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How Can We Reconcile Freedom-Loving Libertarianism with Tough Prosecution of Fraud?

George Washington's picture





 

 

Liberty and Justice Are Not Irreconcilable

I voted for Gary Johnson (and am a huge fan of Ron Paul), and respect and fully-support the libertarian passions for freedom and free markets.

But I am also a tireless crusader for enforcing the rule of law.

You might assume that these are opposite philosophies.  For example, a reader asks:

Your work on the dangers of the American nuclear industry has been really comprehensive, and you have drawn attention to the deception, manipulation, neglect, and willful ignorance of the nuclear industry. For example, I just watched the Al Jazeera video you posted earlier this year (3/12), in which the NRC and the nuclear industry are (rightly) criticized for waiting for harm to happen, instead of preventing it. At the same time, you identify as libertarian, and I believe you supported Gary Johnson in the presidential election. He is opposed to public regulation of industry and has said that post-harm lawsuits -- for example, in medical contexts -- are sufficient to encourage businesses to self-regulate for public safety. Could you please explain how you reconcile the libertarian position against regulation with your clear recognition that too-loose self-regulation of the nuclear industry imperils the public?

Nuclear Power Would Not Exist In a Free Market

Initially, it is undisputed that nuclear power plants would not exist if operators had to obtain funding and insurance through the free market. Private insurers won’t touch nuclear energy. Investors run the other way, because the odds of losing all of their investment are so high.

No private company in the world would operate a nuclear plant unless the government put a very low cap on liability. In many parts of the world, governments cap liability at a mere $13 billion dollars.

This is a little insane, given that “the risk of a nuclear catastrophe … could total trillions of dollars and even bankrupt a country”.

Indeed:

If there was a free market in energy, nuclear power would be over … immediately.

AP notes:

Nuclear power is a viable source for cheap energy only if it goes uninsured.

 

***

 

Governments that use nuclear energy are torn between the benefit of low-cost electricity and the risk of a nuclear catastrophe, which could total trillions of dollars and even bankrupt a country.

 

***

 

The cost of a worst-case nuclear accident at a plant in Germany, for example, has been estimated to total as much as €7.6 trillion ($11 trillion), while the mandatory reactor insurance is only €2.5 billion.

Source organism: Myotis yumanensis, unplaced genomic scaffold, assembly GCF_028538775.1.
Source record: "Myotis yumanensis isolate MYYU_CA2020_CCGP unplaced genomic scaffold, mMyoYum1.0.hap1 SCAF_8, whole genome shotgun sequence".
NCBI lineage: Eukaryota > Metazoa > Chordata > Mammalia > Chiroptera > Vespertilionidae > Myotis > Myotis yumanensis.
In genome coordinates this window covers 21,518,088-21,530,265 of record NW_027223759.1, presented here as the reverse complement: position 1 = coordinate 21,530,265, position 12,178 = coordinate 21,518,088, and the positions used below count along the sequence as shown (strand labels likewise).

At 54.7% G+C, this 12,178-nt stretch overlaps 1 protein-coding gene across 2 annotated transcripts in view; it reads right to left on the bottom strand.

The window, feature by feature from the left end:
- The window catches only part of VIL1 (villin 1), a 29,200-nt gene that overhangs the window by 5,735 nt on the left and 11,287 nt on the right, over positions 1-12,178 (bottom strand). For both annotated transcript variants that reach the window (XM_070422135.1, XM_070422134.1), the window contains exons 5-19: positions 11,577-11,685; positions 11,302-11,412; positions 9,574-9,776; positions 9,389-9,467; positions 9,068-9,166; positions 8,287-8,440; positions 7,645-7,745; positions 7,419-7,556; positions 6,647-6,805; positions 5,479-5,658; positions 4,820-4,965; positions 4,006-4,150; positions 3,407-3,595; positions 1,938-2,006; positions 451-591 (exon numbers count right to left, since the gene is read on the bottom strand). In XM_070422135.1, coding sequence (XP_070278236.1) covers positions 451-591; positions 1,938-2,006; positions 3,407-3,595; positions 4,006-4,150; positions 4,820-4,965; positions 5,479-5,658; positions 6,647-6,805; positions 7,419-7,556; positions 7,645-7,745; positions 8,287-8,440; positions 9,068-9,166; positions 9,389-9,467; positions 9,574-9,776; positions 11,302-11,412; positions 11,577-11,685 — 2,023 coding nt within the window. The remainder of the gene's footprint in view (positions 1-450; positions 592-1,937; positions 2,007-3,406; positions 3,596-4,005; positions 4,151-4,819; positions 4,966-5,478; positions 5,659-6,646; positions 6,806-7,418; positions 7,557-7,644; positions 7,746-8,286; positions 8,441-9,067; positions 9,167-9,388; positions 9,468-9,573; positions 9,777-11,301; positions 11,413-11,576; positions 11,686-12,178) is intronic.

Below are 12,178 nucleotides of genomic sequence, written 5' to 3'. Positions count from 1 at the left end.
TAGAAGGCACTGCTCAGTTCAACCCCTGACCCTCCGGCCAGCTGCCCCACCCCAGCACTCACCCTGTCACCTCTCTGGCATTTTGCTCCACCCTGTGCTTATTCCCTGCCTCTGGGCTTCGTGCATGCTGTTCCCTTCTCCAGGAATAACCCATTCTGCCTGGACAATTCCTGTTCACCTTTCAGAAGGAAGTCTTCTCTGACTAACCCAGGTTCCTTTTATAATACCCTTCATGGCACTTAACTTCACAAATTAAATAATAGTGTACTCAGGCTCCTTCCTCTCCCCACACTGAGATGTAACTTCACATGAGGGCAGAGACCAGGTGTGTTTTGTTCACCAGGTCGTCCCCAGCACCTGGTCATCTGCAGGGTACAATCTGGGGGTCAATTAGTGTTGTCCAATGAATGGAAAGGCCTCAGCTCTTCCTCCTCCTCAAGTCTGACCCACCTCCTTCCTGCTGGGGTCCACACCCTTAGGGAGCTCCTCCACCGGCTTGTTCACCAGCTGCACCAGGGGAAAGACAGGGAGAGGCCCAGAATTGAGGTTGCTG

“The €2.5 billion will be just enough to buy the stamps for the letters of condolence,” said Olav Hohmeyer, an economist at the University of Flensburg who is also a member of the German government’s environmental advisory body.

 

The situation in the U.S., Japan, China, France and other countries is similar.

 

***

 

“Around the globe, nuclear risks — be it damages to power plants or the liability risks resulting from radiation accidents — are covered by the state. The private insurance industry is barely liable,” said Torsten Jeworrek, a board member at Munich Re, one of the world’s biggest reinsurance companies.

 

***

 

In financial terms, nuclear incidents can be so devastating that the cost of full insurance would be so high as to make nuclear energy more expensive than fossil fuels.

 

***

 

Ultimately, the decision to keep insurance on nuclear plants to a minimum is a way of supporting the industry.

 

“Capping the insurance was a clear decision to provide a non-negligible subsidy to the technology,” Klaus Toepfer, a former German environment minister and longtime head of the United Nations Environment Programme (UNEP), said.

U.S. News and World Report reports:

The disaster insurance for nuclear power plants in the United States is currently underwritten by the federal government, Cooper says. Without that safeguard, “nuclear power is neither affordable nor worth the risk. If the owners and operators of nuclear reactors had to face the full liability of a Fukushima-style nuclear accident or go head-to-head with alternatives in a truly competitive marketplace, unfettered by subsidies, no one would have built a nuclear reactor in the past, no one would build one today, and anyone who owns a reactor would exit the nuclear business as quickly as possible.”

See this and this.

In other words, this is not a free market.  Instead, the public has funded the nuclear industry.  As such, we - the owners - should get some control over how nuclear plants operate.

Likewise, the government created the mega-banks, big oil and the other mega-corporations.

Free Market Champions Demand Prosecution of Fraud

A strong rule of law is the main determinant of prosperity.  On the other hand, failure to prosecute fraud is destroying our prosperity.

Nuclear meltdowns, the financial crisis and the Gulf oil spill all happened for the same reason:  fraud to make a few more pennies, and a subsequent cover-up to try to protect the wrongdoers and continue "business as usual". And see this.

This is not free market economics.

Indeed, the father of free market economics - Adam Smith  - leading Austrian economists, and other free market advocates are for the prosecution of fraud: